Back in 2009 a group of former Blackwell staffers and Kasich allies started a group called Let Ohio Vote. They claimed they were concerned with a provision in the newly passed state budget that allowed video lottery terminals at Ohio’s racetracks. So concerned, in fact, that they felt the provision needed to be put on the ballot so Ohioans could decide if it was good for the state.
The VLT plan was developed with bi-partisan support from the Strickland administration and Republicans in the legislature and was intended to provide a long-term revenue stream for the state that would immediately help compensate for shrinking revenues during the recession without raising taxes. Despite broad support, Let Ohio Vote proceeded to raise millions from anonymous donors to block implementation of the plan.
Let Ohio Vote was successful in gathering signatures and getting their language approved but as soon as Kasich was elected, they pulled the issue from the ballot and were noticeably silent when Kasich turned around and did exactly the same thing. Members of the committee and their family members were quickly appointed to key positions in the Kasich administration.
Strickland’s plan (which Kasich implemented by getting a much worse deal for the state) provided long-term funding that actually expanded new businesses and increased state revenues without increasing the state’s debt or increasing taxes or fees on any existing businesses or residents. And some Republicans thought it was “controversial” enough that Ohioans needed to be able to vote on its implementation.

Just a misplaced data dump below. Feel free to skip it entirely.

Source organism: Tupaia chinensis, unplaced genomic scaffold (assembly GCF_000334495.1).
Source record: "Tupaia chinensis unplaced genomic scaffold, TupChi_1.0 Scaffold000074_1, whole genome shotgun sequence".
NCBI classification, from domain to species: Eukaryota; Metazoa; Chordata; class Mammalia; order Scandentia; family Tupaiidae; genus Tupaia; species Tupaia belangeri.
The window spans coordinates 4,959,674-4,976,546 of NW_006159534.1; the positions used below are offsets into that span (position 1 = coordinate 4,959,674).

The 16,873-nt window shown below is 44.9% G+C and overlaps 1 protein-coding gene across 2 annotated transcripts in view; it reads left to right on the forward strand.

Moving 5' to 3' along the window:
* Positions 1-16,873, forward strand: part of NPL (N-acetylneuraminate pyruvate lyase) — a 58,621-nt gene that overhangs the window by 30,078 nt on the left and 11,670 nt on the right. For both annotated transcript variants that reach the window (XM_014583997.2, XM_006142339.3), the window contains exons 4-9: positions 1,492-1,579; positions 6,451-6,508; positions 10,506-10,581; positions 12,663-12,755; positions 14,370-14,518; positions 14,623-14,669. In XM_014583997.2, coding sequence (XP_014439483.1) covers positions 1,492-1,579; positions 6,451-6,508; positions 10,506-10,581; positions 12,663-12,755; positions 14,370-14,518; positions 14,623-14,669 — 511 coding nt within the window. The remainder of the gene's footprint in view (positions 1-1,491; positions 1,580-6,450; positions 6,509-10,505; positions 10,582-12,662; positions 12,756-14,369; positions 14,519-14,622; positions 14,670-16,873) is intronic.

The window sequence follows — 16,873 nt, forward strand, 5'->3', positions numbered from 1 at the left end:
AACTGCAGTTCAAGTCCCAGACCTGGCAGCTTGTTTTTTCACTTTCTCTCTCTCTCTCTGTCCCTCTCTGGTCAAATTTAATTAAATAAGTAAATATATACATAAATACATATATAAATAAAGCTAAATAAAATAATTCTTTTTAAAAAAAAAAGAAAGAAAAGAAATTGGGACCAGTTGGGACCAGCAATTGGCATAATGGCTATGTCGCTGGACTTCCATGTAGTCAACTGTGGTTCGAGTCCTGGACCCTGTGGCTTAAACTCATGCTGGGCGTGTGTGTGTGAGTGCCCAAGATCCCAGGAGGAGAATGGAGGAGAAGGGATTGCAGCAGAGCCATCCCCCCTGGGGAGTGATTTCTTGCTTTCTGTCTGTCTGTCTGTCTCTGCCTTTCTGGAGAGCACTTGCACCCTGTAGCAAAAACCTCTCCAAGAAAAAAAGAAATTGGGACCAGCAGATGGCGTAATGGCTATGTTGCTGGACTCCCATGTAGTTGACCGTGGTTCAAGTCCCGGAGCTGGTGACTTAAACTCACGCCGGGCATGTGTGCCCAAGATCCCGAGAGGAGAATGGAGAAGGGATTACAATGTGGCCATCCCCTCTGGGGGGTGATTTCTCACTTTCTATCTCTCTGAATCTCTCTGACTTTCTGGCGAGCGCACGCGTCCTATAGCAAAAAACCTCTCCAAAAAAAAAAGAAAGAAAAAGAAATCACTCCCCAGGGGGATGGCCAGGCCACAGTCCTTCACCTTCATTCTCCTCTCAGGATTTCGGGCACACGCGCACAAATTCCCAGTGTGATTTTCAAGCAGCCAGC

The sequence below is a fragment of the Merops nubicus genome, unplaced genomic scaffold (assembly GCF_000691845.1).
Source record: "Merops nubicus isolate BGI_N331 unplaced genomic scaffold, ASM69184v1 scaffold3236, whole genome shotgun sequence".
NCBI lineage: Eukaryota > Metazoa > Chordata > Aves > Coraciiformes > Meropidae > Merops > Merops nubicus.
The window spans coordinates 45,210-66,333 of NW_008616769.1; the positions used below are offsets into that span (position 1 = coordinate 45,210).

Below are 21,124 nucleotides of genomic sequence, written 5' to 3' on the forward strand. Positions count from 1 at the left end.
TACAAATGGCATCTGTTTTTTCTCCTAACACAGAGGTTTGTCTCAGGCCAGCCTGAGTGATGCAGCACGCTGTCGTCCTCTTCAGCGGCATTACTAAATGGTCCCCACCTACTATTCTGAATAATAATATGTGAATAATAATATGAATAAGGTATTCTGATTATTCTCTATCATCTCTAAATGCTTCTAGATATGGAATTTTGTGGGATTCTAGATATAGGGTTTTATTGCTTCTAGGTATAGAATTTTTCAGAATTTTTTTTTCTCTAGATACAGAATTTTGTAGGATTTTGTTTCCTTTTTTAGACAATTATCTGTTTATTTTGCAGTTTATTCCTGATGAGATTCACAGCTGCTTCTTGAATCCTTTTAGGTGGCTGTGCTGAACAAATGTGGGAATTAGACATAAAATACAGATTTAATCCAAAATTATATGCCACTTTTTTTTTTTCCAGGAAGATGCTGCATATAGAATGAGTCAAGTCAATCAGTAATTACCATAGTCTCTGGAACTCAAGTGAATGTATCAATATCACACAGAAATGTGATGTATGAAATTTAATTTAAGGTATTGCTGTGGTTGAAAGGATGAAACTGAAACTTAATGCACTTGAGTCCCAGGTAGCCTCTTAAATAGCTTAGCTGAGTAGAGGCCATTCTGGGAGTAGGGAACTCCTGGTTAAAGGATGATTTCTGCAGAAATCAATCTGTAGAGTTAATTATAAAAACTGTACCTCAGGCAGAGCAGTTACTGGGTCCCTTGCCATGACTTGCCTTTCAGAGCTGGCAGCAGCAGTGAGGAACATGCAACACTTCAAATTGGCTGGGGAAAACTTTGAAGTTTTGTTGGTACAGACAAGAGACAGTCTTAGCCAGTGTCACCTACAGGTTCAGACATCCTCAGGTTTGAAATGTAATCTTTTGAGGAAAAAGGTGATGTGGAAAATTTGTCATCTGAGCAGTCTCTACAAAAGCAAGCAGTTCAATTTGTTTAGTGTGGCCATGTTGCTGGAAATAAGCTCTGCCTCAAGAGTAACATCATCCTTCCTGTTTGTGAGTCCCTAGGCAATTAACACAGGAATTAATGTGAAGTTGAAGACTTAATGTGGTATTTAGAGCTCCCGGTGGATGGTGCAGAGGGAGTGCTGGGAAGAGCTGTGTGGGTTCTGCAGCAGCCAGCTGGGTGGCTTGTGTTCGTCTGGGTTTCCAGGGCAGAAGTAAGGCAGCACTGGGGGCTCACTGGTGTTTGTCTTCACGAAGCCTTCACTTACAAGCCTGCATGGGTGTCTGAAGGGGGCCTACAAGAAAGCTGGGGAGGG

Today Kasich unveiled his plan for the Ohio turnpike that does the complete opposite. Not only will it raise tolls on the turnpike – specifically targeting independent truck drivers (aka small business owners) – he will use the money to take on a billion dollars in new debt to fund short-term projects.
If the Republicans running Let Ohio Vote seriously thought the Strickland plan for VLTs was so controversial that it needed to be subject to a referendum, then it’s clear Kasich’s turnpike plan – which goes against every small-government, no-new-taxes, pro-business belief Republicans claim to have – deserves to be put in front of voters as well.
Calling Carlo Loparo.
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